Business owners and developers are obsessed with refining and optimizing processes and workflows. From the “six sigma” approach in the manufacturing industry to the “agile development” strategy in the software industry, everyone running a project or organization wants to increase the efficiency with which their teams achieve the goals set out before them.
Every industry has totally different resource constraints and production processes, so we aren’t going to bother with that in this article. Instead, we want to put the spotlight on a wonderful tool that helps streamline daily workflows — regardless of your industry. It’s a tool so versatile that you could use it to plan a trip to Iceland one day, and run an annual conference the next.
We’re referencing Trello, a web-based project management application that everyone at Pronto uses to communicate and collaborate. Before we get into how Trello allows our website editors, designers and producers to work more quickly and efficiently, we need to get one thing out of the way: This post was not paid for by Trello, it’s just a satisfied customer’s view on how a simple app helped us drastically increase our team’s production capacity. In a way, this post isn’t just about Trello, it’s about the Pronto work philosophy.
How does it work?
In its most basic form, Trello is a digital corkboard with unlimited space for notes, images and checklists. Every Trello board is organized by columns, or “lanes,” that help teams segment projects into a series of steps. At Pronto for example, the first step in the website production process is copywriting, the second is image sourcing, and so on. So, our Production boards have a lane with the title Editorial, and another named Creative to its right.
Whenever the production team gets a new project, a “card” is created. These cards summarize details such as due dates, client names and who is assigned to the project. Clicking on the card expands its content to show more specific details about the project, and clicking back to the board displays every lane and the cards that occupy them. Once a team member from the Editorial lane finishes their portion of the project, he or she clicks and drags the card to the next lane.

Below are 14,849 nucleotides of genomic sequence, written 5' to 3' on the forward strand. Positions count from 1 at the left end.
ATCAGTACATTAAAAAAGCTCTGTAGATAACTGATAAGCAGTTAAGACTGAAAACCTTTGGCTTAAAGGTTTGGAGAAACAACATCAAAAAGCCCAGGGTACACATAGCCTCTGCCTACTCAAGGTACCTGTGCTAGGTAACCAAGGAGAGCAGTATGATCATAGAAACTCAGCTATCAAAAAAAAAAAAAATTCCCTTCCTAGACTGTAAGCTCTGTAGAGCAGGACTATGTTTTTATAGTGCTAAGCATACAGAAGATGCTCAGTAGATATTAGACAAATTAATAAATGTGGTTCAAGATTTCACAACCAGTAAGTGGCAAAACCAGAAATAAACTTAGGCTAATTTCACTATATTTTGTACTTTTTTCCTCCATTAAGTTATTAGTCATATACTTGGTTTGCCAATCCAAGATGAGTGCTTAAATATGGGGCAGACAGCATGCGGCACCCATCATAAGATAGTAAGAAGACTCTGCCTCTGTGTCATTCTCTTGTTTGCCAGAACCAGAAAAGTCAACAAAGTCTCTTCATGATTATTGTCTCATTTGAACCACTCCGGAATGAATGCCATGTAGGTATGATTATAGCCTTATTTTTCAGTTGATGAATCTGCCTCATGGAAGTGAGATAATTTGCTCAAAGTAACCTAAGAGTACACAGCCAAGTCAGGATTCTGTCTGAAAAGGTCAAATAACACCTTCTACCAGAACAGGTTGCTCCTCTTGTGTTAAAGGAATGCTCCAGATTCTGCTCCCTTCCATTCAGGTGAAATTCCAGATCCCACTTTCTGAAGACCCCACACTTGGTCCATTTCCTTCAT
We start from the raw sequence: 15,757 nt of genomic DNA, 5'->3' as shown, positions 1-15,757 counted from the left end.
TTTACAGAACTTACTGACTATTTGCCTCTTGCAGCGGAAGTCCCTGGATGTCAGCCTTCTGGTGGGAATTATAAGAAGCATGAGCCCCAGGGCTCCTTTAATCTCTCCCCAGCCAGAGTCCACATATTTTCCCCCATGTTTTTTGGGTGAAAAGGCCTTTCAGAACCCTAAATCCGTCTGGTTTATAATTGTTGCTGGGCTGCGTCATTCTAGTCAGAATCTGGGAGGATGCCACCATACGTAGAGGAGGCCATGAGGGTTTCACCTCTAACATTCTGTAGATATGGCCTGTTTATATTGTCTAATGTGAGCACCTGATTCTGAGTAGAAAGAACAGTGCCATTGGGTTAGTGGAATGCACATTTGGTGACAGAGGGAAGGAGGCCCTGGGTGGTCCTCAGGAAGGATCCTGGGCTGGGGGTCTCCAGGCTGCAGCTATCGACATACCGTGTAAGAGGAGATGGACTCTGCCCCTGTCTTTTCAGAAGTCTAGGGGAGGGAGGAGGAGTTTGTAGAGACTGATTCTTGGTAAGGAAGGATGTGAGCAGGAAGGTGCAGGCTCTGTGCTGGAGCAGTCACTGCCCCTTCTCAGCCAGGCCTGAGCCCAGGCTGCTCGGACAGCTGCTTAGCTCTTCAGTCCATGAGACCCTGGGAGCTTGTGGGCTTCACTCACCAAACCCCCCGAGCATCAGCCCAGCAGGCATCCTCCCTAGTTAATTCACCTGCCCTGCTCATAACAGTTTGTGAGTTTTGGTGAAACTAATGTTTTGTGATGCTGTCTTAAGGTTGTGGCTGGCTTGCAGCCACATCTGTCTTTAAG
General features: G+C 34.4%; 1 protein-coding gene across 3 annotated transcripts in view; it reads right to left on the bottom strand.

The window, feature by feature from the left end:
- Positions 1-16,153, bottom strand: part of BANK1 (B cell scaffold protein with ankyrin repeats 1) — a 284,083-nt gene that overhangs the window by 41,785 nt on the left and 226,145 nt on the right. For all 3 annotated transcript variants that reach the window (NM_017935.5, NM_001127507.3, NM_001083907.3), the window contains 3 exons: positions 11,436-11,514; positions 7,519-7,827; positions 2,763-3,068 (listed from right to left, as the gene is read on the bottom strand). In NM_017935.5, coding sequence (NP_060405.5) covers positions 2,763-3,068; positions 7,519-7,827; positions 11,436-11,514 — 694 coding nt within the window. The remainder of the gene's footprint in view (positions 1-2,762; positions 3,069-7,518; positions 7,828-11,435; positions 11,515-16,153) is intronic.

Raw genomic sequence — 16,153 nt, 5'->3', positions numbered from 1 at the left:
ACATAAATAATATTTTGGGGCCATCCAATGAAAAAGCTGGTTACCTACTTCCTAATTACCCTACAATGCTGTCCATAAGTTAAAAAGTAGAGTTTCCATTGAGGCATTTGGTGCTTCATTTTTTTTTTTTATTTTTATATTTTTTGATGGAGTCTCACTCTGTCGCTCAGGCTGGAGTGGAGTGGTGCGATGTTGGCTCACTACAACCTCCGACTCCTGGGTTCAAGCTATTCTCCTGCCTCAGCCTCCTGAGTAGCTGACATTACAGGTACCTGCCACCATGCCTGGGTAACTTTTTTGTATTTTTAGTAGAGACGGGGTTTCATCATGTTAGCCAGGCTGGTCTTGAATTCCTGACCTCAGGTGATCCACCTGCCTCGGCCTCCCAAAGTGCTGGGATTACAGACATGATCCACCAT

Getting the most out of this approach
Everything from Pronto’s human resources to its office layout have adapted to this workflow philosophy. For example, our production team has been split into several “squads,” each with its own copywriters, designers, etc. Whenever a copywriter finishes one task, he or she opens Trello and checks the next card in the Editorial lane. Squads learn how the individuals on their team work, which fosters increased efficiency; but because each squad’s Trello board is standardized, members of other squads can easily hop onto another board and help out if it gets too busy.
In short, this simple web-based application has allowed us to take #squadgoals to an entirely new level. Trello has created a way for us to erect self-contained silos that can work together to solve problems and efficiently complete a set of tasks. Lastly, because anyone can view the timeline of events in a card, and because information-sharing is centralized, there’s no need to meet every time something changes, which translates to a more organized flow of data and fewer meetings.
What comes out the other end?
Trello, and the workflow we’ve built around it, doesn’t just streamline our production process, it also improves the quality of our work and the service we provide to clients. This tool helps us organize everything, from website creation and client support requests to add-on marketing services and personal to-do boards.
Sure, we still use Google’s G Suite for email, shared calendars and productivity software, but even those functions are often handled within the Trello app. Due dates assigned to cards can be integrated with Google Calendar, and reminder notifications go directly to employee inboxes. It truly is a tool built for teams and collaboration.
Change is hard, and adapting to a radically new workflow model is sure to cause some growing pains. However, if you stick with it, like we have, you’ll see that your team can accomplish more with what it already has — it just needs the right tools.
Trello may not be the best option for your organization, but taking the free version for a test drive is definitely worth a shot. You never know, that may be all you need to jumpstart your team’s productivity.
The purpose of our blog posts isn’t just to provide potential customers and existing clients with useful marketing tips, it’s also about getting to know the Pronto team. We’re proud of the work we do and the culture we’ve created in our office. It’s why our employees love coming to work every day, striving toward creating better products. If you’d like to hear more about how we work, leave us a comment below or schedule a call!